And this is where the R33 GT-R stands out. It’s not really an all-wheel drive car. It’s a rear-wheel drive car that asks for the front wheels’ help when needed.
See, a regular all-wheel drive performance car like a Subaru WRX STI will throw more or less power to the rear and front wheels depending on what is needed. As much as 80 percent of the power will go solely to the front or to the rear. A Mitsubishi Evo will even have a front-drive bias most of the time.
But the GT-R sends 99 percent of the torque to the rear wheels, 99 percent of the time. You drive around in the city, cruise on the freeway or drive at 5/10ths on mountain roads, and your car is almost entirely powered by the rear wheels.
The V-spec is also coupled with a variant of the ATTESA E-TS (which stands for something that could only come from a Japanese command of the English language: Advanced Total Traction Engineering System for All-wheel-drive—Electronic Torque Split), Nissan’s AWD system: the ATTESA-E-TS Pro. They sure have a way with names.
When the rear wheels lose traction in a normal R33 GT-R, the regular AWD system sends power to the front wheels immediately in order to bring the car back on track. The transition to when front wheels start coming into play is actually extremely smooth and barely noticeable.
The “Pro” version, on the other hand, allows the driver to play around with the car a little more, and doesn’t do anything to correct the oversteer unless some countersteering is applied. This allows the car to maintain a few degrees of slip angle, but most of all, this means that when the first hairpins come, the GT-R V-Spec allows you to do something few other AWD allow: power-oversteer.
And holy crap, is it fun. The R33 GT-R V-Spec is one of the easiest cars to control that I’ve driven in the mountains. As the rear starts to go and as you start correcting, there is absolutely no need to be gentle with the throttle like you would in a RWD car. The more throttle you apply as you start counter-steering, the more power gets transferred to the front wheels, bringing the car back on track and launching you with tons of grip out of the corners.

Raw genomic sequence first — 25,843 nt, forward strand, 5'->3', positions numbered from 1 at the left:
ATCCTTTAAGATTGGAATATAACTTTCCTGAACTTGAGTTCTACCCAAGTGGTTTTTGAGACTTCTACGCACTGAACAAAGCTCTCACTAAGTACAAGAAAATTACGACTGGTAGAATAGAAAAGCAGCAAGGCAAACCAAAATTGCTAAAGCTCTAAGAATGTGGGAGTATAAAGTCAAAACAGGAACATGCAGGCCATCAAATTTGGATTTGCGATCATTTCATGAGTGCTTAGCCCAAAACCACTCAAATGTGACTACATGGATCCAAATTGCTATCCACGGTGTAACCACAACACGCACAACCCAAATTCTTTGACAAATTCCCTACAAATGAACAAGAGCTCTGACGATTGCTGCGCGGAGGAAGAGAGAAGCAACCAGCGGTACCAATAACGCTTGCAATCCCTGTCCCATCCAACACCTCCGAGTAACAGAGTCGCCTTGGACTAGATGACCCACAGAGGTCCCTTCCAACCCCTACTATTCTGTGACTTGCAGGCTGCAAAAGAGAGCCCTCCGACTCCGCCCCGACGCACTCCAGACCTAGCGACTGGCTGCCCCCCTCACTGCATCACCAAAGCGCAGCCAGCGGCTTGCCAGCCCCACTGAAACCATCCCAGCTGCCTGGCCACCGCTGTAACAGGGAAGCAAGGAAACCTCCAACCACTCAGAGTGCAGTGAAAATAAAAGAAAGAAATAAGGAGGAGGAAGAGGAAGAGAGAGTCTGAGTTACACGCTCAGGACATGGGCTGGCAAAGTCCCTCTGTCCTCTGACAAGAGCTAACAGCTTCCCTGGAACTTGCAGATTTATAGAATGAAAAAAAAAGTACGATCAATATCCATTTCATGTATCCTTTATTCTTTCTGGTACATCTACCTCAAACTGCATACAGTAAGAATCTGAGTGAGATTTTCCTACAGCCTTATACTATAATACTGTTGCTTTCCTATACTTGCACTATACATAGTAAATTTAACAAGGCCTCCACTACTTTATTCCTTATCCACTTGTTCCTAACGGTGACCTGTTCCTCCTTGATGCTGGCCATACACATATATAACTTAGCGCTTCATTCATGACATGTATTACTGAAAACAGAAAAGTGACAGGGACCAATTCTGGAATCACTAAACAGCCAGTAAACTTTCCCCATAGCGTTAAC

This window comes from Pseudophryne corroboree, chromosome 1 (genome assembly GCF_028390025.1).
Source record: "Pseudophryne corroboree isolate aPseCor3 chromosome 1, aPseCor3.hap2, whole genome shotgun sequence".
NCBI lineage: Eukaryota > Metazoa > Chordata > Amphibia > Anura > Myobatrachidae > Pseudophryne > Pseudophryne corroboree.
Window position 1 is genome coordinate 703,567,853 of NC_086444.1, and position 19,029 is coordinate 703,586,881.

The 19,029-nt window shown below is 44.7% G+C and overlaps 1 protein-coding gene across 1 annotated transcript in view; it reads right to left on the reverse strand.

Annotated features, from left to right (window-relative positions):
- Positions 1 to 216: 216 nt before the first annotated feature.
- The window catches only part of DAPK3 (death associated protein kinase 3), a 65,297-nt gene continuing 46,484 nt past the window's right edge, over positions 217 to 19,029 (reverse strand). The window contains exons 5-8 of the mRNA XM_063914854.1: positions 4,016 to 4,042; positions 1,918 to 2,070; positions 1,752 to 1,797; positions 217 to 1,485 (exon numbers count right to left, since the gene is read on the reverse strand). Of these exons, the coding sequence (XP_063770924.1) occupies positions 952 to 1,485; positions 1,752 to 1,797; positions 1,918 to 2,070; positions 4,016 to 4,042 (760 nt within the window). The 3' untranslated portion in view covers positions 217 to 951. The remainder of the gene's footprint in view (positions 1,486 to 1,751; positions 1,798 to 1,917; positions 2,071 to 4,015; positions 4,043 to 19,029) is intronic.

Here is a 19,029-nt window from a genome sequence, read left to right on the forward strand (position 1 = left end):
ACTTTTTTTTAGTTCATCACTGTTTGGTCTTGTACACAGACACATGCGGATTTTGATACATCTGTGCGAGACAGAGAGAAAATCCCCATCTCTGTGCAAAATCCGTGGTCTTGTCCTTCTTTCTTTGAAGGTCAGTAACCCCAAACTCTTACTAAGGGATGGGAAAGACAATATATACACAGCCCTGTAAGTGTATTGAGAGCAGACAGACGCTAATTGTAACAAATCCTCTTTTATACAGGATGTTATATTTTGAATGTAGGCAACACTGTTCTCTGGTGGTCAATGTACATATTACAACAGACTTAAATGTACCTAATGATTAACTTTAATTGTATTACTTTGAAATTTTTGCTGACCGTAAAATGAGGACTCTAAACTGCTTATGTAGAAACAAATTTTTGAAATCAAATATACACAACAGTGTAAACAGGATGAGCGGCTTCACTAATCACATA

The car simply is RWD with an AWD nanny. No need to fight with the wheel either, which makes everything even simpler to handle.
Downhill, the GT-R felt a bit less at ease, plagued by its weight and propensity to understeer under braking into corners, making it noticeably more attracted to the walls and ravines than usual. A lot more caution was required there. This particular car also had fairly old brake hoses, which made brakes a bit mushier than they should and did not help with confidence under heavy braking. I mentioned it when I got back and those were replaced immediately, along with pads, most certainly transforming the brake feel.
Do not think the R33 GT-R drives itself though, like people often say the R35 does. This is still a heavy car that doesn’t feel perfectly at ease on the tiny Japanese touge roads. All this simplicity of control and driver-error forgiveness can quickly transform into over-confidence, sending the driver into a flight down the mountain.
For all the hate this Skyline received over the years, a solid day behind its wheel proved me that it’s very much not deserved. Its only crime was to come out right after a race-winning legend and before the pinnacle of the series.
The R33 is the middle child of the family. That’s why it lends itself to dismissal. Just as good as the other two, but not the oldest and not the youngest; stuck in between them, taking care of its own life and not bothering to try and prove what it’s worth anymore. You Americans can even find out for yourselves starting next year, when R33s are legal to import. You’ll have to wait a tad longer for the GT-R to be eligible, though.
But if you’re wondering if you can buy this particular piece of Skyline history, well, you can’t. As I’m writing these lines, the car is on a ship bound to Australia. There are 13 others somewhere.
Not cheap though. Not cheap.
Flavien Vidal is a French guy born 30 years too late who now lives in Japan. He likes anything on four wheels, granted that it’s not a soulless econobox.
Correction: This article has been updated to correct the number of V-Spec Le Mans cars built. It is 102, not 14.